Divorces in England and Wales have recorded the sharpest rise in almost 50 years, with the number of same-sex couples who split up almost doubling. The number of marriages dissolving grew by 18.4 per cent last year and experts predicted that more couples would split as a result of COVID-19 lockdowns. The rise, the biggest since 1972, was credited to a backlog of cases from 2018 as well as uncertainty over forthcoming legislation. Some 107,600 couples divorced in 2019 in England and Wales. For opposite-sex couples the number rose by almost 9 per cent while the number of same-sex divorces was up by 92 per cent to 822 from 428, the Office for National Statistics (ONS) said. Of the same-sex divorces, 72 per cent involved female couples.
Despite the increase last year, the overall divorce figures still showed a long-term decline since the high point of 2003, since when opposite-sex divorces have fallen by 30%. The ONS said last year’s increase was in part attributed to divorce centres processing a backlog of casework that had built up in the previous year. Joanne Edwards, a former chairwoman of Resolution, a group of specialist lawyers, said legislation to implement “no fault” divorce had been delayed first by Theresa May’s snap general election and then by Boris Johnson’s prorogation of parliament last year. “People were hoping for change in 2018 and delayed their divorces,” she said, adding that they then “gave up on that hope in 2019” and went ahead when the reforms were postponed. Unreasonable behaviour was the most common reason cited for divorce generally.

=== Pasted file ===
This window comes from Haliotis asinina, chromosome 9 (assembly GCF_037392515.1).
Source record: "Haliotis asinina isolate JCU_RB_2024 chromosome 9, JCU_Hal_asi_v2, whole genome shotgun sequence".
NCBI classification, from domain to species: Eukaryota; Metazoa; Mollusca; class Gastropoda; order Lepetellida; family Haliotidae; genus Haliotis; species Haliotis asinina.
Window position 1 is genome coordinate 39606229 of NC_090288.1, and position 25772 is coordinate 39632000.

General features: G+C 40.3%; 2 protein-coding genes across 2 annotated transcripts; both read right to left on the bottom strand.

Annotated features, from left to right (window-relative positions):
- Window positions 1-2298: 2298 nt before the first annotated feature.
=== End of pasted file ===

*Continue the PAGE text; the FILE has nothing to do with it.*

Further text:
Source: The Times